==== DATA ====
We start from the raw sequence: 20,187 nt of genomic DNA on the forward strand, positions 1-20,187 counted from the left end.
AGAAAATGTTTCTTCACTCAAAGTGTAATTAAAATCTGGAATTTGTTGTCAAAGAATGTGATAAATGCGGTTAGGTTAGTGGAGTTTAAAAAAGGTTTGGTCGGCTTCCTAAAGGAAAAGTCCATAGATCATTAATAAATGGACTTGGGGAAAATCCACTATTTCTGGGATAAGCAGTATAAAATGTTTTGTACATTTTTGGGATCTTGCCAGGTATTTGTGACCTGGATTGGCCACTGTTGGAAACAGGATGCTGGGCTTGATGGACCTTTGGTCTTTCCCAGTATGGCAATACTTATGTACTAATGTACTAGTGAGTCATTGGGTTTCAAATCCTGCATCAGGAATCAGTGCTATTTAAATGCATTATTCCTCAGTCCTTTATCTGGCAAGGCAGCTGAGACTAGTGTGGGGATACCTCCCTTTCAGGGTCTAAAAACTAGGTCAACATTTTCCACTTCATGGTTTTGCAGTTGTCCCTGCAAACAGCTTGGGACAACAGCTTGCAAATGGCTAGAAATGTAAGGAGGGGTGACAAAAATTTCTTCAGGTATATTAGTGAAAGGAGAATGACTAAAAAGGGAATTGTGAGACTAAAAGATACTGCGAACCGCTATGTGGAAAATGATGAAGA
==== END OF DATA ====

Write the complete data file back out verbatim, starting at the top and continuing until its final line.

We start from the raw sequence: 20,187 nt of genomic DNA on the forward strand, positions 1-20,187 counted from the left end.
AGAAAATGTTTCTTCACTCAAAGTGTAATTAAAATCTGGAATTTGTTGTCAAAGAATGTGATAAATGCGGTTAGGTTAGTGGAGTTTAAAAAAGGTTTGGTCGGCTTCCTAAAGGAAAAGTCCATAGATCATTAATAAATGGACTTGGGGAAAATCCACTATTTCTGGGATAAGCAGTATAAAATGTTTTGTACATTTTTGGGATCTTGCCAGGTATTTGTGACCTGGATTGGCCACTGTTGGAAACAGGATGCTGGGCTTGATGGACCTTTGGTCTTTCCCAGTATGGCAATACTTATGTACTAATGTACTAGTGAGTCATTGGGTTTCAAATCCTGCATCAGGAATCAGTGCTATTTAAATGCATTATTCCTCAGTCCTTTATCTGGCAAGGCAGCTGAGACTAGTGTGGGGATACCTCCCTTTCAGGGTCTAAAAACTAGGTCAACATTTTCCACTTCATGGTTTTGCAGTTGTCCCTGCAAACAGCTTGGGACAACAGCTTGCAAATGGCTAGAAATGTAAGGAGGGGTGACAAAAATTTCTTCAGGTATATTAGTGAAAGGAGAATGACTAAAAAGGGAATTGTGAGACTAAAAGATACTGCGAACCGCTATGTGGAAAATGATGAAGA